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Colorado oil and gas regulators are now pursuing penalties in deadly 2017 Firestone home explosion

The Colorado Oil and Gas Conservation Commission said it was waiting for a final report on the blast from the NTSB. The report was released on Tuesday.

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Before-and-after photos of the home in Firestone that was destroyed in a 2017 explosion caused by a severed pipeline connected to a nearby oil and gas well. The NTSB said a contributing factor to the incident was local officials’ decision to allow homes to be built near oil and gas drilling facilities without knowing where buried pipelines were. (NTSB photos)

More than two years after a home explosion in Firestone killed two men, Colorado oil and gas regulators said Wednesday they are finally pursuing penalties — likely financial — against a subsidiary of Anadarko Petroleum for its role in the blast.

The Colorado Oil and Gas Conservation Commission said it was waiting for the National Transportation Safety Board’s report on the explosion before initiating an enforcement action against the company. 

“COGCC has not issued a violation in this incident, to date, as we were awaiting the release of the NTSB report should it have had any additional information in it,” said Megan Castle, an agency spokeswoman. 

The NTSB released its final report on Tuesday, ruling that the blast was caused by odorless natural gas that leaked into the home from a severed pipeline attached to a nearby well. The well was dormant until just months before the incident. Federal investigators found the pipeline was likely severed in 2015, during construction of the home.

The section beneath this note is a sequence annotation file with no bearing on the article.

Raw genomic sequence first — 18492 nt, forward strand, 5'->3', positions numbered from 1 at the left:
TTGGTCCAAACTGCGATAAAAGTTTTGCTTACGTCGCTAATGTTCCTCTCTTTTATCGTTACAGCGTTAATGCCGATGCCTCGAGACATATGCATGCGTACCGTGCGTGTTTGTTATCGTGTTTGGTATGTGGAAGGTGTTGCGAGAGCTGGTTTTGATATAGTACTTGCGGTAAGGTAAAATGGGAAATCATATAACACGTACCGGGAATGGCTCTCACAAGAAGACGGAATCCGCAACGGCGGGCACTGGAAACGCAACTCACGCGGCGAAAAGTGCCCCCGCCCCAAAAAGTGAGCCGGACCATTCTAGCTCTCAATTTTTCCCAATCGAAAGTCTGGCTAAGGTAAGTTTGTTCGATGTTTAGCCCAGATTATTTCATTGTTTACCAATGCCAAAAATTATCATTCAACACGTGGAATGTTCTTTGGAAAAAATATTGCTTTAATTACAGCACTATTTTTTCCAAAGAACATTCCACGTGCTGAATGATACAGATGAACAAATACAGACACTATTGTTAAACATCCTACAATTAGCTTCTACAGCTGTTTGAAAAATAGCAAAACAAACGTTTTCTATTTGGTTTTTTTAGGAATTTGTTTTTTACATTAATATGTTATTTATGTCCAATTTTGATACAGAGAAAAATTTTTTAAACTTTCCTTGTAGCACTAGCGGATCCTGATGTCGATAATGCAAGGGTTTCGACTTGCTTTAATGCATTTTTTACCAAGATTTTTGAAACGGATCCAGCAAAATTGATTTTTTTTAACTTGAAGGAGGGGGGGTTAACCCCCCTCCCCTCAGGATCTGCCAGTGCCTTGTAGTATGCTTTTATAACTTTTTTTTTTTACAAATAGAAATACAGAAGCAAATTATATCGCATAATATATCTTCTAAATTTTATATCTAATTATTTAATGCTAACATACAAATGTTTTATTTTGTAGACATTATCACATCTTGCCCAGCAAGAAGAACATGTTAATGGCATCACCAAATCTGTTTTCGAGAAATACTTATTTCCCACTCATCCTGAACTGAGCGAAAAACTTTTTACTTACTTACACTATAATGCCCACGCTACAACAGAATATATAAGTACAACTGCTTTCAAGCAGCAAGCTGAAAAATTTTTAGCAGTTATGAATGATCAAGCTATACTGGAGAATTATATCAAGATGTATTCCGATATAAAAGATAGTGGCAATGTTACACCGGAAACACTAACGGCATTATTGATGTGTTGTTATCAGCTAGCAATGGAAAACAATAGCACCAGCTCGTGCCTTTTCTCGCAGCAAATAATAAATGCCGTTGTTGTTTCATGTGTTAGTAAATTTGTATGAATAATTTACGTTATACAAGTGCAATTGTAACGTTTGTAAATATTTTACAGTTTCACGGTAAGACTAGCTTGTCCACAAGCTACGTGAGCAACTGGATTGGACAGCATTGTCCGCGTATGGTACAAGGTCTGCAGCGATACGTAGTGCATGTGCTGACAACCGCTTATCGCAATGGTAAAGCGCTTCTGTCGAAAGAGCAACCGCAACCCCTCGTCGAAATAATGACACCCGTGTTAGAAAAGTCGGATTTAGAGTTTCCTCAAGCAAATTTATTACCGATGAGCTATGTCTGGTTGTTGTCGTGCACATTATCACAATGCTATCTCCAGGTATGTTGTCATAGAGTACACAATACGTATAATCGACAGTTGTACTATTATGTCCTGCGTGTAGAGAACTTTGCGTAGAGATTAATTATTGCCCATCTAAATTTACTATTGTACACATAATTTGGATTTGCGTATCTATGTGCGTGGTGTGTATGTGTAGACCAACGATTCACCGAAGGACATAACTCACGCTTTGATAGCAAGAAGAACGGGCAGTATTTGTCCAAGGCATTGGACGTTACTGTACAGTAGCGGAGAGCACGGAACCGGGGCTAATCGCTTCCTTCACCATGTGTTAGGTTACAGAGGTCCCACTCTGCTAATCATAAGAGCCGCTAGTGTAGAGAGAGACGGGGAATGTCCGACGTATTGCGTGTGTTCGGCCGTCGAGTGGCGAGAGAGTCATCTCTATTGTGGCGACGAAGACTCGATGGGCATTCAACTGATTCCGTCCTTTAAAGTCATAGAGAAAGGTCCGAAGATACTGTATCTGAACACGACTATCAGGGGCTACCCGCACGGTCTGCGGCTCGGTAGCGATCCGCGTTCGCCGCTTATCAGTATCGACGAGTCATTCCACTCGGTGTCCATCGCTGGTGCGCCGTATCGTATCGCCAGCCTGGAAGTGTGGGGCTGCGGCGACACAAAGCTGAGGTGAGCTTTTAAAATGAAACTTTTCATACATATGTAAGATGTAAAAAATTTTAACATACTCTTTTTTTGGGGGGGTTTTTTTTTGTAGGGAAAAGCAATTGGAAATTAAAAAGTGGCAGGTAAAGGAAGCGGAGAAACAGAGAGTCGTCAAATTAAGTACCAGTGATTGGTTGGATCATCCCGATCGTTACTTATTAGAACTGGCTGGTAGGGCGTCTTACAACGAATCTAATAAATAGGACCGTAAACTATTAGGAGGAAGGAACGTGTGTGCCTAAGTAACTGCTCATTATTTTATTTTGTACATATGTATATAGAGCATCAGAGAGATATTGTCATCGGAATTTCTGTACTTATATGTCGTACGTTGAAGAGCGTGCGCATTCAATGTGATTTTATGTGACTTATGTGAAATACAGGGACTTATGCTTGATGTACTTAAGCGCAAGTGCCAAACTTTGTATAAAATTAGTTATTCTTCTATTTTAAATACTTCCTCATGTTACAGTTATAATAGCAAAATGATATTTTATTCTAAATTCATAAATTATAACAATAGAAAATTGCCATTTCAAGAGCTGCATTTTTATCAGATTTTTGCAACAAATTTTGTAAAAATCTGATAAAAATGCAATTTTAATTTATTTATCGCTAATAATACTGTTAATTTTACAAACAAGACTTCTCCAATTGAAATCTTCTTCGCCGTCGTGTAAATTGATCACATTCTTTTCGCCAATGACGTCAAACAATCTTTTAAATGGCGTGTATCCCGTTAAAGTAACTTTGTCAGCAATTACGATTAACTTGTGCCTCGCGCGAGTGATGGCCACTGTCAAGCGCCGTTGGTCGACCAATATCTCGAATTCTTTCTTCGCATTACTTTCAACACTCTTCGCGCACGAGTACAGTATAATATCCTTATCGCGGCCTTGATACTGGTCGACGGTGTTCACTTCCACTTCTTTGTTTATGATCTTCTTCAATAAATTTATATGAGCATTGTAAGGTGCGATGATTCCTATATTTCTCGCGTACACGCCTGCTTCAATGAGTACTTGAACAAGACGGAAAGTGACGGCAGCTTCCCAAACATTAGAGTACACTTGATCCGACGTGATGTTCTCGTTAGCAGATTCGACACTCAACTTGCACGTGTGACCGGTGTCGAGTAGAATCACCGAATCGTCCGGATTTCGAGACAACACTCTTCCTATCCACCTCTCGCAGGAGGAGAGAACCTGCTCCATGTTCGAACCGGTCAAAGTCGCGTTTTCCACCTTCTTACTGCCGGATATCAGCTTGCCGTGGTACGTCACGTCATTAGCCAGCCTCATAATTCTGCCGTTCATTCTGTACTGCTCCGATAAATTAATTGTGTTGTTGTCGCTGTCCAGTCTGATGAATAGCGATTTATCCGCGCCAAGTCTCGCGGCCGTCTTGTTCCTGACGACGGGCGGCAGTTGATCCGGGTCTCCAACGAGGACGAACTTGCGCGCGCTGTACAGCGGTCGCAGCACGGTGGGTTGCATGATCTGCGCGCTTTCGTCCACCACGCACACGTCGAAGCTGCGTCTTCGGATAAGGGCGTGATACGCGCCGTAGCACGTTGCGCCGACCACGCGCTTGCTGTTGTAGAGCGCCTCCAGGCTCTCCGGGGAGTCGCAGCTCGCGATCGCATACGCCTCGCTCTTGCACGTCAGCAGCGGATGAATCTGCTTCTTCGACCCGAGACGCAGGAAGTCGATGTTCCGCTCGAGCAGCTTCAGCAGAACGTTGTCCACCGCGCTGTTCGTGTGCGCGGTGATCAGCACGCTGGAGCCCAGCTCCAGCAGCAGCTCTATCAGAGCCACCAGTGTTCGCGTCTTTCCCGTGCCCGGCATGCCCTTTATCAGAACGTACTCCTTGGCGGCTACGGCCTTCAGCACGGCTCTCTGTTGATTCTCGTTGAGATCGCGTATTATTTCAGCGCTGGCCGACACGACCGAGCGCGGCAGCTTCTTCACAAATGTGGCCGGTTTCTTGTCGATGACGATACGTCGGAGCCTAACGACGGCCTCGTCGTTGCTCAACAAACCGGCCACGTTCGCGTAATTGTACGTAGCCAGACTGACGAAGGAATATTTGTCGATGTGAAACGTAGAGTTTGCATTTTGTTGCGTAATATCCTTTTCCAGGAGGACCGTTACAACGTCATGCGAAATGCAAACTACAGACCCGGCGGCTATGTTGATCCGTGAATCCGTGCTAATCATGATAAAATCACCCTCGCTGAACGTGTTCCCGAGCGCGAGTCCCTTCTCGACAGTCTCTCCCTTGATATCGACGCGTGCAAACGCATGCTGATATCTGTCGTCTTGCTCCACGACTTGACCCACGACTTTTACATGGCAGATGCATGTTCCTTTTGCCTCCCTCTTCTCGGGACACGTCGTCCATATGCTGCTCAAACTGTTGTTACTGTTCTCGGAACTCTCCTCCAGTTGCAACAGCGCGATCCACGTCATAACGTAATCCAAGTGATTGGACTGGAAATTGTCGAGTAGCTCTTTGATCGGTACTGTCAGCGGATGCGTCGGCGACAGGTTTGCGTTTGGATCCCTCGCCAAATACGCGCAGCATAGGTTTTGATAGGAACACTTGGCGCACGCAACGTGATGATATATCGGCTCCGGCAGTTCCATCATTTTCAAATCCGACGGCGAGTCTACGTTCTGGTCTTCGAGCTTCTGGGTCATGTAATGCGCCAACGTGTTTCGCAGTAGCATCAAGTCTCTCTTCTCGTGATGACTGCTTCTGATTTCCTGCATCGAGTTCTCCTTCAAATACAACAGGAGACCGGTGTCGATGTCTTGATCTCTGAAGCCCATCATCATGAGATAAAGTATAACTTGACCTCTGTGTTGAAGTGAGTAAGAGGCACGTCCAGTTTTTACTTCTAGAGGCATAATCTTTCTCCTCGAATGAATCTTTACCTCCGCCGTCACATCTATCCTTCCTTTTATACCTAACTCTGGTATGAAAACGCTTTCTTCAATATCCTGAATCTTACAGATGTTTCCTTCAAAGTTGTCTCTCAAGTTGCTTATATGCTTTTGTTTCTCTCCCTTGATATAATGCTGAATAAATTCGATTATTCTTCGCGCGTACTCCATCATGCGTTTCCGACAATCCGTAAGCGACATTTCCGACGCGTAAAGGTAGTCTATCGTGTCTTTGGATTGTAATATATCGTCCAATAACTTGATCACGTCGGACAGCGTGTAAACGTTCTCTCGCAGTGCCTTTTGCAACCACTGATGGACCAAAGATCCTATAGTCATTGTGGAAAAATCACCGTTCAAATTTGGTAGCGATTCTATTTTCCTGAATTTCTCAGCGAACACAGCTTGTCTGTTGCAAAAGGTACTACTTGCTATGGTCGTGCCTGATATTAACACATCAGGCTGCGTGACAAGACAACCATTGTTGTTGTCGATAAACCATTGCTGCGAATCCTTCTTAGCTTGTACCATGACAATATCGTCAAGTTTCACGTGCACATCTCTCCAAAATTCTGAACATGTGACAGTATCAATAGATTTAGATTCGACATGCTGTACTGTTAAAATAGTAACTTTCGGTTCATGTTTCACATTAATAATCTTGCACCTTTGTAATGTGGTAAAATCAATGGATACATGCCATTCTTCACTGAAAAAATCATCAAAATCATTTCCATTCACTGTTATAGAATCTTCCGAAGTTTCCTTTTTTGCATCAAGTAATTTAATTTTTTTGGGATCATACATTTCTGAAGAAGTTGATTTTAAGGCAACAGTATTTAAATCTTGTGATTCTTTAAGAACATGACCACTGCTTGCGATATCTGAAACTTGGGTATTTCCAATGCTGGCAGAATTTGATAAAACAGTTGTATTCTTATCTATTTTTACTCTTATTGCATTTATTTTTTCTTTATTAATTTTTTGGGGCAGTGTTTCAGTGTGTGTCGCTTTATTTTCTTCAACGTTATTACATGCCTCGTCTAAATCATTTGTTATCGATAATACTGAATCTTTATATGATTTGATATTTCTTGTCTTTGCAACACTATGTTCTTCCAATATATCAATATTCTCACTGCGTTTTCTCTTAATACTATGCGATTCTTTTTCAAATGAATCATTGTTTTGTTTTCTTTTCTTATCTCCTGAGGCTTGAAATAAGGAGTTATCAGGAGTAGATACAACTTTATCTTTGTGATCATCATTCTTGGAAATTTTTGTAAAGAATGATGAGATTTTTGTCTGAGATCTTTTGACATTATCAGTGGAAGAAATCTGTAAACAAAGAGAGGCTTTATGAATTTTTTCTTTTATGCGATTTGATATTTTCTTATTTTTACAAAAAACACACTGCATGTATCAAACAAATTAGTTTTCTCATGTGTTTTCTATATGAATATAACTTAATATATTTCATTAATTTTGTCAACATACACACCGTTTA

MORE: Decision to allow homes to be built near oil and gas drilling facilities contributed to fatal Firestone blast, NTSB says

Anadarko obtained the well in October 2013 from Patina Oil and Gas Corp., the NTSB said. 

“In 1999, in preparation for a planned housing development, Patina planned to shut down and remove a production facility to the north of the subject well, abandon the existing underground lines from the subject well to that production facility, and install new flowlines,” the report said. “… However, the original production facility to the north remained in use until 2018 and not all flowlines were properly abandoned, including several of the lines involved in this accident.”

Although a Patina record from 1999 stated the abandonment was completed, COGCC records showed that to be false, federal investigators reported. 

“The Colorado Oil and Gas Conservation Commission reviewed the NTSB report released on Oct. 29,” Castle said. “Currently, the COGCC is proceeding with an enforcement against Kerr McGee Oil and Gas Onshore LP and will issue a notice of alleged violation.”

Kerr McGee and Gas Onshore LP is a subsidiary of Anadarko. Anadarko was purchased by Occidental Petroleum earlier this year. 

Regulators say if Kerr McGee and Gas Onshore LP agrees with the alleged violations, then they will be resolved through a consent order that would have to be reviewed and voted on by the Colorado Oil and Gas Conservation Commission.

“We are still assessing what are the violations and therefore the associated penalties,” Castle said.

While Anadarko has faced financial consequences from the blast in the form of lawsuits, this will mark the first time it is formally accused of violating Colorado’s oil and gas policies.

The April 17, 2017, explosion killed Mark Martinez and his brother-in-law Joey Irwin. It has been a central focus of the debate on oil and gas safety in Colorado, inspiring new rules and legislation. Martinez’ wife, Erin, was seriously injured in the explosion.

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